DelDOT & DNREC directs nearly $18M to EV charging station expansion
Delaware plans to locate 11 multi-car, fast-charging electric vehicle charging stations along major travel routes and in communities over the next five years.
The Delaware Department of Transportation (DelDOT) and Department of Natural Resources and Environmental Control (DNREC) proposes to utilize almost $18 million in federal funds as part of the Bipartisan Infrastructure Law (BIL):
- In a first phase, locate five new charging stations around the state, meeting a requirement with the BIL funding that EV charging stations be available at least every 50 miles along major travel routes identified by the federal government: I-95, SR 1, U.S. 13 and U.S. 113. Subject to additional data and public input, the general targeted areas are the I-95 Biden Welcome Center near Newark, Dover, Rehoboth Beach, Laurel and Selbyville.
- In a second phase, locate six additional charging stations in additional areas along the identified corridors, meeting a state goal of every-25-mile availability. Subject to additional data and public input, the general targeted areas are Middletown, Smyrna, Harrington, Milford, Bridgeville and Georgetown.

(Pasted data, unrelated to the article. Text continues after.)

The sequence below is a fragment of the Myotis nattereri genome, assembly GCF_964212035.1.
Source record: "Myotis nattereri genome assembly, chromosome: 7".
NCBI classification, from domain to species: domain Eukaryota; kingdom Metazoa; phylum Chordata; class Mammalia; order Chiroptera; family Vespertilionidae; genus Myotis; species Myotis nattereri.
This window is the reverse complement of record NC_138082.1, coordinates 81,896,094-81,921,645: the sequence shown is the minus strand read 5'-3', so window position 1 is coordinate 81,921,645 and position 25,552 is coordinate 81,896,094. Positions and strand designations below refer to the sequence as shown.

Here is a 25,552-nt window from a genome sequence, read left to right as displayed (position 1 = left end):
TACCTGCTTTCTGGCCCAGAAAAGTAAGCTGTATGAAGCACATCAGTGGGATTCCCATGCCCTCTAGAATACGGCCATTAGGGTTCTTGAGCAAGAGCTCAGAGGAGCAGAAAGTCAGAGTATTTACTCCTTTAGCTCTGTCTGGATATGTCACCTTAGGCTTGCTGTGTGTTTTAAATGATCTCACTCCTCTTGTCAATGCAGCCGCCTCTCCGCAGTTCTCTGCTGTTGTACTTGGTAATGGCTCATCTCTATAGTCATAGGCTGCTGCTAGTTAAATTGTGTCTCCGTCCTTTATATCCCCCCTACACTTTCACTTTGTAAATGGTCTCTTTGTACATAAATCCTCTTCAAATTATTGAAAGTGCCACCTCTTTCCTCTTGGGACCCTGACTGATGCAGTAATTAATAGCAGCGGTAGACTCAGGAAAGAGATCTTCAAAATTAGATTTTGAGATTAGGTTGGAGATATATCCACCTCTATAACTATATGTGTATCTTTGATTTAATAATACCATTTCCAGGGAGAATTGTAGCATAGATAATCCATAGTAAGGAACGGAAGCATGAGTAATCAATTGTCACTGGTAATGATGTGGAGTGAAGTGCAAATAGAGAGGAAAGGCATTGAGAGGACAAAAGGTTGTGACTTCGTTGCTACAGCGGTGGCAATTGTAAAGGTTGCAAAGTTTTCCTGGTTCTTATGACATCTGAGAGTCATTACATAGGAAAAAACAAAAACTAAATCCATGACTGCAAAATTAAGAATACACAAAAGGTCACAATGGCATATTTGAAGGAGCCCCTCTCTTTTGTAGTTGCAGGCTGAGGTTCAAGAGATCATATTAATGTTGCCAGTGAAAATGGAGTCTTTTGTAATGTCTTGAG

- In a third phase, locate charging stations in high-density residential areas, focusing on areas with multi-family housing and/or street parking in areas that may not otherwise have convenient charging options.
The operators and exact locations of the EV stations in the general identified areas would be chosen through a competitive process after additional planning and public input. EV drivers would pay for the use of the chargers.
The initial state plan is part of the National Electrical Vehicle Infrastructure (NEVI) program that aims to place half a million new EV charging stations across the country by 2030, making it easier and more predictable to travel in electric vehicles.
“Tailpipe emissions from our vehicles are the largest single source of greenhouse gas emissions both here in Delaware and across the country. Making it easier for Delawareans to choose to drive electric is a key strategy in Delaware’s Climate Action Plan,” DNREC Secretary Shawn M. Garvin said in a statement. “The federal funding made available through the NEVI program accelerates our efforts in Delaware to not just reduce transportation emissions, but improve air quality in our communities, improve public health and expand transportation choices.”
DelDOT Secretary Nicole Majeski said installing charging stations here and around the country will increase consumer confidence that purchasing an electric vehicle is a practical choice, and is good for Delaware. “Increased temperatures, sea level rise and more frequent and intense storms and flooding take a toll on our transportation network,” Majeski said. “Accelerating our transition to cleaner transportation is essential to reducing greenhouse gas emissions.